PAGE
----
Review > Young Eleanor & Little Sister (Bioshock, NECA)

Roger Ebert recently brought down quite a controversy on his head by stating his belief that videogames can never be art. It’s a surprisingly Grumpy Old Man position for someone who’s usually as reasonable as Ebert, but given his age, reputation and so forth, I guess he’s allowed a few of those.

If I were to attempt to refute his argument, though, I think the first exhibit I’d offer would be Bioshock. Created by 2K (formerly and now once again Irrational) Games and published in 2007, Bioshock is a first-person shooter that bursts the conventions of the genre by offering not just a great story (gamers had seen that before, i.e., Half-Life & Half-Life 2) and the usual great graphics, but by having an incredible, cohesive artistic vision and even introducing players to a little bit of philosophy. As I watched the opening intro to that game, and the bathysphere came up over the ridge to reveal the underwater city of Rapture, I knew Bioshock was going to be–ahem–a game-changer.

One of the game’s moral quandaries is whether to “harvest” or “rescue” the Little Sisters–corrupted little girls who have been transformed by mad scientists into living generators of ADAM, a sort of genetic mana that allows you to gain all sorts of superpowers. Protected by the iconic Big Daddies (cyborgs in giant diving suits), Little Sisters haunt the dying city of Rapture, harvesting ADAM from corpses and chattering mindlessly to their Big Daddy escorts.

In Bioshock 2 we meet Eleanor Lamb, who was one of the earliest Little Sisters who was paired with Subject Delta, the game’s protagonist. Eleanor was later rescued and rehabilitated from her Little Sisterhood, but she still dreamed of her “daddy,” Subject Delta.

Packaging: Young Eleanor and the Little Sister come in a narrow clamshell package that features some great graphics, all done in the theme of Bioshock 2. While I’m not fond of clamshell packaging (not the best for the environment), it does make for a nice MOC look.

Design & Sculpt: One thing that’s impressive about NECA’s video game lines is how well they translate game graphics and concept art into realistic sculpts. Neither the renders nor the concept art offer the real-world reference of movie photos (i.e., Terminator 2), so there’s some level of artistic interpretation going on. Fortunately, NECA’s sculptors are more than up to the challenge, and the results are impressive.

Both Young Eleanor and the Little Sister closely match their appearances in Bioshock 2 (the Little Sister’s slightly oversized head is part of the game design, so blame 2K, not NECA). Eleanor has a unique head sculpt, as well as unique lower legs, since she’s wearing shoes. Both figures feature the same highly-detailed dress. I’ve said it before and I’ll say it again: when it comes to highly-detailed action figures (mass market or otherwise), NECA is at the forefront of the industry.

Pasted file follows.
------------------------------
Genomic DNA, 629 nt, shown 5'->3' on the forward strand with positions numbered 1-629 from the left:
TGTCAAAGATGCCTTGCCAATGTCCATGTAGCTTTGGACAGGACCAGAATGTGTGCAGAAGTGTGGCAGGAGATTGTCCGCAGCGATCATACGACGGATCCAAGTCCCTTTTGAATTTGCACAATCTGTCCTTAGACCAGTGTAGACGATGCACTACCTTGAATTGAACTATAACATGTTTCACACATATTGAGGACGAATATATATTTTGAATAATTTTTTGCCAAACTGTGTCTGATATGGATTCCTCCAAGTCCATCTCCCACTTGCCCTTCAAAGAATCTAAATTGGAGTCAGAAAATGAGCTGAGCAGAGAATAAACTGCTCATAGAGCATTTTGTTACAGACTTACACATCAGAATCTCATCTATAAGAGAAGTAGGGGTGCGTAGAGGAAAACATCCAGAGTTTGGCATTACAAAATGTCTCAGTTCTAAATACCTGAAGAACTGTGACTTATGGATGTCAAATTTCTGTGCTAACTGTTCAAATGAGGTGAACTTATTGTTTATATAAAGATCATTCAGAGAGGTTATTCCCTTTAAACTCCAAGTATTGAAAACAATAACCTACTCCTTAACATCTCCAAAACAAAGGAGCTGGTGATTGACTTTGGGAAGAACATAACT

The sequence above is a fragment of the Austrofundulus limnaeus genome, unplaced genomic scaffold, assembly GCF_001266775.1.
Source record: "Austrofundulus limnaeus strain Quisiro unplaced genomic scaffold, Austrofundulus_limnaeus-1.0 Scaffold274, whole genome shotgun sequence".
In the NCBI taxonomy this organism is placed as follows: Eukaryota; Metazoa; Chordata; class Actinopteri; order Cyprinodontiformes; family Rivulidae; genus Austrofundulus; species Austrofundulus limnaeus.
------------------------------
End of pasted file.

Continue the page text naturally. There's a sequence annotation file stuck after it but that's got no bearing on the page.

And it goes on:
Plastic & Paint: NECA used to have some significant issues with their paint applications, particularly for human characters, but that changed a few years back and it’s been great ever since. The gray skin tones used for the Little Sisters reflects their genetically-altered nature, and the wash on the Little Sister’s dress looks good without being too obviously a wash, really bringing out the details of the sculpt. And then there’s the blood on the Little Sister’s hands, which is suitable disturbing.

There’s a tiny bit of blue splotching on the white part of my Little Sister’s dress, but given her overall dirty appearance it’s hardly noticeable.

Articulation: For whatever reason, NECA seems to limit the articulation on their movie figures (despite how many of us would love a fully-articulated Terminator), but not their videogame figures. Given their small size and supporting role in both games, NECA could have given the Little Sisters just a smidgen of articulation and left it at that.

Instead, Eleanor and the Little Sister have ball jointed necks, ball jointed shoulders, hinges at the elbows, knees, and abdomen, and swivels at the biceps and hips. It allows for plenty of great poses with the Big Daddies. Despite how slender the joints are, none of them have broken on my figures (one of Eleanor’s arms did pop off at the elbow, but it popped right back on).

Accessories: Eleanor and the Little Sister come with two ADAM needles and a miniature version of Eleanor’s “Subject Delta” doll. It’s a good number of accessories that makes the $14 for two small figures much more palatable.